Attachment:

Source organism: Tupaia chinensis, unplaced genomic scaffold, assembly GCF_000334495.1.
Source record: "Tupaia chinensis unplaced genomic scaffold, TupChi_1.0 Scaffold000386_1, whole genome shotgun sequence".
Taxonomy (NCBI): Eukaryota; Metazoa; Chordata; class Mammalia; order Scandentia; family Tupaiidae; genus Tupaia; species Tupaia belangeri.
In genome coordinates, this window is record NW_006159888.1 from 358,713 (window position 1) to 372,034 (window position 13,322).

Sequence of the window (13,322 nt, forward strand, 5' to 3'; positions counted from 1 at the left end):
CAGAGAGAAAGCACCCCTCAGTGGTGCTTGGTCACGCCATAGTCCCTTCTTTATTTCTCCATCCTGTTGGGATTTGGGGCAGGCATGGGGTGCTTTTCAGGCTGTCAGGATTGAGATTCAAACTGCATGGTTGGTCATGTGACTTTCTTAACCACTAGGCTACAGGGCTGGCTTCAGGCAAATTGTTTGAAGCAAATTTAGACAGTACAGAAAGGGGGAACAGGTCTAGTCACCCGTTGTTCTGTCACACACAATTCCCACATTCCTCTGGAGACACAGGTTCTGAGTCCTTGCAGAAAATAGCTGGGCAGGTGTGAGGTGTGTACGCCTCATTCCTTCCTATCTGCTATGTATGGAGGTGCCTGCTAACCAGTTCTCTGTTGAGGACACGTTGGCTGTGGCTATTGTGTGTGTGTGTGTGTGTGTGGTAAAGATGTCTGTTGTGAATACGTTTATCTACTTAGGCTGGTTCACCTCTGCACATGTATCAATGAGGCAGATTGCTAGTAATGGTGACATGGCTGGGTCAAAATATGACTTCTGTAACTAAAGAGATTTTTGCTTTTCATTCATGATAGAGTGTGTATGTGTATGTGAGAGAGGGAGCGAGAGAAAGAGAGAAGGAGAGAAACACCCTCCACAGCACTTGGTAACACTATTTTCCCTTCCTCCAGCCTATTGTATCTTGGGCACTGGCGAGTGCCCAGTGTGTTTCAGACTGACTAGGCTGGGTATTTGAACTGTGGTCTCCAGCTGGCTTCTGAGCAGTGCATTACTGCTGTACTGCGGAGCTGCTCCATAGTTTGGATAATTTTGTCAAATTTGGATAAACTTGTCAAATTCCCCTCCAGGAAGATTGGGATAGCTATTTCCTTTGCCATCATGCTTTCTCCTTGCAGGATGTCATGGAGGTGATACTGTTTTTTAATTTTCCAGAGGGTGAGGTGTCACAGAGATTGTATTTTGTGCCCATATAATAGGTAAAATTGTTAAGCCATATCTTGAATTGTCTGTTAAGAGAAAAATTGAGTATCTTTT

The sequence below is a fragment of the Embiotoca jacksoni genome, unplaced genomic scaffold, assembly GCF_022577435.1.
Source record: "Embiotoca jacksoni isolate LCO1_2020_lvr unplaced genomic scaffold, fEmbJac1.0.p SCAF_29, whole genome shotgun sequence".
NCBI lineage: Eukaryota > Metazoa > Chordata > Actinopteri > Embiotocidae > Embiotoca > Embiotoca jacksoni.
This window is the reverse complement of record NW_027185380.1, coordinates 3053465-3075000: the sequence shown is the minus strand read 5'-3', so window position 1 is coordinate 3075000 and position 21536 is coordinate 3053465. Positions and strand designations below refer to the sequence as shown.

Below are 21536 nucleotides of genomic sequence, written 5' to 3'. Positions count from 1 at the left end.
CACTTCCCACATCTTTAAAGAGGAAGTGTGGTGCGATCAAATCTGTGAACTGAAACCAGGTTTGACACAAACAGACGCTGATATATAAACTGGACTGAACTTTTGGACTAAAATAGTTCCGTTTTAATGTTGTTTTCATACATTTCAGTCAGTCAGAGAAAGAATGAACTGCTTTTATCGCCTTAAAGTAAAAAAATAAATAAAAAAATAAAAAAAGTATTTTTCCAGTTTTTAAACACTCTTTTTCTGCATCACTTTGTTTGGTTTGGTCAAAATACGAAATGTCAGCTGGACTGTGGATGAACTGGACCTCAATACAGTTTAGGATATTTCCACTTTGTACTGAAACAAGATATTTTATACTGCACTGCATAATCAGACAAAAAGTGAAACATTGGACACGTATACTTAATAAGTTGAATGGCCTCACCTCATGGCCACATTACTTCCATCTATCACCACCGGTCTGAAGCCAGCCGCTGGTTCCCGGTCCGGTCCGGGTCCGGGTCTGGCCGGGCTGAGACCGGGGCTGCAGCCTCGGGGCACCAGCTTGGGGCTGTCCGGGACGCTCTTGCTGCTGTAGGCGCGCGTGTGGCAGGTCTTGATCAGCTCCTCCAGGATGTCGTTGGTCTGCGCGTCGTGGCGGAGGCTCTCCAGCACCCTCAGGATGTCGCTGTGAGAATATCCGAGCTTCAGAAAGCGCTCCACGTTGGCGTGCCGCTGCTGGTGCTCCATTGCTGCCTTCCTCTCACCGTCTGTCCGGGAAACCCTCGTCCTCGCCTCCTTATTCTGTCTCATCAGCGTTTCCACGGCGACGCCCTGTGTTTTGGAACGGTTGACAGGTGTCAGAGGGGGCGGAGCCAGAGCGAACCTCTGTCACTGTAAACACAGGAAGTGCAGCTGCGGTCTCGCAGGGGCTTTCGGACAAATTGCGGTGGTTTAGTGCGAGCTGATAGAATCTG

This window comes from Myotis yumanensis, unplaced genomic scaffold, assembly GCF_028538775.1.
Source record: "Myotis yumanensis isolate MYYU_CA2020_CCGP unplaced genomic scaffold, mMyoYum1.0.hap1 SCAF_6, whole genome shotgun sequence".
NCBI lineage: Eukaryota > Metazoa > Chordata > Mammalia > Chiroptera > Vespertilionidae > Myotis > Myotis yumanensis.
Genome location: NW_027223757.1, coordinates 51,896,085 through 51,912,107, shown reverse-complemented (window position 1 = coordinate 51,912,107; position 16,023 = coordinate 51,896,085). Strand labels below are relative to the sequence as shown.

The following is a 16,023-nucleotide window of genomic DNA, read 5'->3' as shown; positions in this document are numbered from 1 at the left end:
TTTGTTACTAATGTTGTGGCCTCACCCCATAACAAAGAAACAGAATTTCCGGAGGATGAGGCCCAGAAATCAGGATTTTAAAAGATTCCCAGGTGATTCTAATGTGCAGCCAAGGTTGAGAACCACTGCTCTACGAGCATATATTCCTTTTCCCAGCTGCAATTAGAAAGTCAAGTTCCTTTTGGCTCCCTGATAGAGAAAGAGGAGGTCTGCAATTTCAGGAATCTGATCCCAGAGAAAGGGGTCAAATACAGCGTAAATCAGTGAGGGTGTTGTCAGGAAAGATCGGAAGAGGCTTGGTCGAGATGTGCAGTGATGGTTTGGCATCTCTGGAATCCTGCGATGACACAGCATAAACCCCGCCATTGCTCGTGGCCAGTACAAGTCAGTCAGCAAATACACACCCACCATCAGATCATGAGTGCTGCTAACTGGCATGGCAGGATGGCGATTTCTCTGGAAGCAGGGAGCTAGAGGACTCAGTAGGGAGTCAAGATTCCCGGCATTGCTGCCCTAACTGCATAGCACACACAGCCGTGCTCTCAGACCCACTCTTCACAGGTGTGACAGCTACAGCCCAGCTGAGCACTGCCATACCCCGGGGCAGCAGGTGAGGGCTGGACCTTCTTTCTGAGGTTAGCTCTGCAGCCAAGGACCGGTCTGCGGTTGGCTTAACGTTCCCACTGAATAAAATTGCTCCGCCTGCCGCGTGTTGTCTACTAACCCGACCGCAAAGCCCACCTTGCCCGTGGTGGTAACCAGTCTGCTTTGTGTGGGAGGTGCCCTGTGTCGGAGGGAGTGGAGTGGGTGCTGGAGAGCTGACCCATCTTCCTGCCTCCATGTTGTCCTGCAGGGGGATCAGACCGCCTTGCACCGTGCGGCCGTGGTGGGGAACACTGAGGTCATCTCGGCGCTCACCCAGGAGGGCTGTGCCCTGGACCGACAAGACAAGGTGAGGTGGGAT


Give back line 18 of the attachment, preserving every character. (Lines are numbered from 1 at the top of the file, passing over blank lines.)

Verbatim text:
TTTGTTACTAATGTTGTGGCCTCACCCCATAACAAAGAAACAGAATTTCCGGAGGATGAGGCCCAGAAATCAGGATTTTAAAAGATTCCCAGGTGATTCTAATGTGCAGCCAAGGTTGAGAACCACTGCTCTACGAGCATATATTCCTTTTCCCAGCTGCAATTAGAAAGTCAAGTTCCTTTTGGCTCCCTGATAGAGAAAGAGGAGGTCTGCAATTTCAGGAATCTGATCCCAGAGAAAGGGGTCAAATACAGCGTAAATCAGTGAGGGTGTTGTCAGGAAAGATCGGAAGAGGCTTGGTCGAGATGTGCAGTGATGGTTTGGCATCTCTGGAATCCTGCGATGACACAGCATAAACCCCGCCATTGCTCGTGGCCAGTACAAGTCAGTCAGCAAATACACACCCACCATCAGATCATGAGTGCTGCTAACTGGCATGGCAGGATGGCGATTTCTCTGGAAGCAGGGAGCTAGAGGACTCAGTAGGGAGTCAAGATTCCCGGCATTGCTGCCCTAACTGCATAGCACACACAGCCGTGCTCTCAGACCCACTCTTCACAGGTGTGACAGCTACAGCCCAGCTGAGCACTGCCATACCCCGGGGCAGCAGGTGAGGGCTGGACCTTCTTTCTGAGGTTAGCTCTGCAGCCAAGGACCGGTCTGCGGTTGGCTTAACGTTCCCACTGAATAAAATTGCTCCGCCTGCCGCGTGTTGTCTACTAACCCGACCGCAAAGCCCACCTTGCCCGTGGTGGTAACCAGTCTGCTTTGTGTGGGAGGTGCCCTGTGTCGGAGGGAGTGGAGTGGGTGCTGGAGAGCTGACCCATCTTCCTGCCTCCATGTTGTCCTGCAGGGGGATCAGACCGCCTTGCACCGTGCGGCCGTGGTGGGGAACACTGAGGTCATCTCGGCGCTCACCCAGGAGGGCTGTGCCCTGGACCGACAAGACAAGGTGAGGTGGGAT